Postal Service to Stop Sat. Mail Delivery, Hire 400 Locally
The U.S. Postal Service (USPS) will soon stop delivering mail on Saturdays, but in another sense, it’s ramping up local operations with plans to hire 400.
The agency said Wednesday that it will transition to a new delivery schedule during the week of August 5, at which time it will end Saturday mail delivery to homes and businesses but continue to deliver packages to those locations six days a week. Mail will still be delivered to post office boxes on Saturdays, and post offices now open on Saturdays will remain so—but perhaps with limited hours—when the new plan takes effect.
Financially struggling USPS, which experienced a $15.9 billion loss in the 2012 fiscal year, expects to save about $2 billion annually once the new schedule is fully implemented.
In a separate announcement, USPS announced plans to hire roughly 400 city carrier assistants to deliver mail in Minneapolis, St. Paul, and the surrounding suburbs. The agency is hiring for the same position in many other areas of the country, and the deadline to apply (which can be done in the “Careers” area within the USPS website) is Monday.
Starting pay for these “non-career positions” is $15 an hour, and those who occupy them will work part time and must have flexible schedules. Appointments are for one year, and benefits include vacation days and the “eventual opportunity” to enroll in a health plan.
USPS spokesman Peter Nowacki told Twin Cities Business that the carrier assistants will be needed during periods of heavy mail volume. For example, “there would certainly be some volume from Saturdays pushed to Mondays,” thus requiring more hands on deck, he said.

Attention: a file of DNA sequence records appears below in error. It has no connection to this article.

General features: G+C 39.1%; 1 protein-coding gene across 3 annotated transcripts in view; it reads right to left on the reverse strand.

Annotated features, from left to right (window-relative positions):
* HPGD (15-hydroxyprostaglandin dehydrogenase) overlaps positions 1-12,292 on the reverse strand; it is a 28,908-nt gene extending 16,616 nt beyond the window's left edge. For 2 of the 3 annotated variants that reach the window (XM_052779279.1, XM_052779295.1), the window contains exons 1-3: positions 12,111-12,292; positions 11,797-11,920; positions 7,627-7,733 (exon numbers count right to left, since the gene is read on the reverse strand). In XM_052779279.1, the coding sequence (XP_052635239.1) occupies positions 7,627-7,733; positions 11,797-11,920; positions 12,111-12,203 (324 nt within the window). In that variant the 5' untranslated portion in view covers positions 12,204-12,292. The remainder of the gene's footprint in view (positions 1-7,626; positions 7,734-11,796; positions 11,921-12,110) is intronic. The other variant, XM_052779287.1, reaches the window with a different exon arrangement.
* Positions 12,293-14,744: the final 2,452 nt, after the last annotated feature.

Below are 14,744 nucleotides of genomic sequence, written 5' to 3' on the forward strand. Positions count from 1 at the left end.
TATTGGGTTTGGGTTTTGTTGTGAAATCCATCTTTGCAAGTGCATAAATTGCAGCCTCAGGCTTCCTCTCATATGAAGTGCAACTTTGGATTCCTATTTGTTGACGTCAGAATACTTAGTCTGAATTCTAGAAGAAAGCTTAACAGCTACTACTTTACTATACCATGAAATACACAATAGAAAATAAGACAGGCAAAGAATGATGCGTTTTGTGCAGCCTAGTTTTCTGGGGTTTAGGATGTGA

But the new hires will also reduce the amount of overtime worked by “career” employees, which is expected to result in cost savings.
“We haven’t done a lot of hiring for a long time because of the financial constraints that we’ve been under, and so we do run a lot of overtime,” Nowacki said, adding: “We always want to try to limit overtime as much as we can.”
Another reason it was necessary to hire: With the average USPS employee age at 54, much of the work force is at or nearing retirement, so the agency is “bringing in the next wave,” Nowacki said.
The USPS district that covers most of Minnesota and western Wisconsin employs about 13,000 employees—and layoffs are not anticipated in conjunction with the mail delivery schedule change in August, according to Nowacki.
USPS has advocated for a five-day delivery schedule for both mail and packages for several years, but Congress repeatedly failed to approve the move. The agency is independent and receives no tax dollars for day-to-day operations, but it is still subject to congressional control.
Although Congress included a ban on five-day delivery in its appropriations bill, the federal government is now operating under a temporary spending measure, rather than an appropriations bill, so the agency has determined that it can make the change itself, according to the Associated Press. Postmaster General and CEO Patrick R. Donahoe reportedly said that the agency is essentially asking Congress not to reimpose the ban when the spending measure expires on March 27 and will work with legislators on the issue.
Meanwhile, Nowacki said that strong demand for package delivery prompted the agency to depart from its original vision and continue package delivery on Saturdays: Package volume has increased 14 percent since 2010.
USPS said that market research conducted by it and others indicate that seven out of 10 Americans support the switch to five-day delivery as a way for the agency to reduce costs in an effort to return itself to financial stability.
USPS employs more than 500,000 nationally, and it loses between 27,000 and 30,000 annually through attrition.
In a recent column, Twin Cities Business Editor in Chief Dale Kurschner argued that it’s time to let the private sector help reform government spending—and he outlines several recommendations for restructuring the U.S. Postal Service. To read the column, click here.